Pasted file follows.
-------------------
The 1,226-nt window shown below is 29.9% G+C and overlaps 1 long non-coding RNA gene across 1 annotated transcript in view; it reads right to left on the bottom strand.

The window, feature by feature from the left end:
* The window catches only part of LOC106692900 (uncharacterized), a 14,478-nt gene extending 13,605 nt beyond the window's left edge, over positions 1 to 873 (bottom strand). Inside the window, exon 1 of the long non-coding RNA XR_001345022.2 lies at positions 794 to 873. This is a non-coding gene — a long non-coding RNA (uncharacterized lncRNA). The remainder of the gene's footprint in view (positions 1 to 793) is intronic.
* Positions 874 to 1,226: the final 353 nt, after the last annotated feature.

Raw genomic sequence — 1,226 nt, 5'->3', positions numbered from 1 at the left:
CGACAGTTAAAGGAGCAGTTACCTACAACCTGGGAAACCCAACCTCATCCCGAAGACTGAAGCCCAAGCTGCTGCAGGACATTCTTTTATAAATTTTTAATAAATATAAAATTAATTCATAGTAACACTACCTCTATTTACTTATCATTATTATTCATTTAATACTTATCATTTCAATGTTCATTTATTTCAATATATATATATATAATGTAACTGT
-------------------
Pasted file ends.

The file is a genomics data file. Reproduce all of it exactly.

The 1,226-nt window shown below is 29.9% G+C and overlaps 1 long non-coding RNA gene across 1 annotated transcript in view; it reads right to left on the bottom strand.

The window, feature by feature from the left end:
* The window catches only part of LOC106692900 (uncharacterized), a 14,478-nt gene extending 13,605 nt beyond the window's left edge, over positions 1 to 873 (bottom strand). Inside the window, exon 1 of the long non-coding RNA XR_001345022.2 lies at positions 794 to 873. This is a non-coding gene — a long non-coding RNA (uncharacterized lncRNA). The remainder of the gene's footprint in view (positions 1 to 793) is intronic.
* Positions 874 to 1,226: the final 353 nt, after the last annotated feature.

Raw genomic sequence — 1,226 nt, 5'->3', positions numbered from 1 at the left:
CGACAGTTAAAGGAGCAGTTACCTACAACCTGGGAAACCCAACCTCATCCCGAAGACTGAAGCCCAAGCTGCTGCAGGACATTCTTTTATAAATTTTTAATAAATATAAAATTAATTCATAGTAACACTACCTCTATTTACTTATCATTATTATTCATTTAATACTTATCATTTCAATGTTCATTTATTTCAATATATATATATATAATGTAACTGT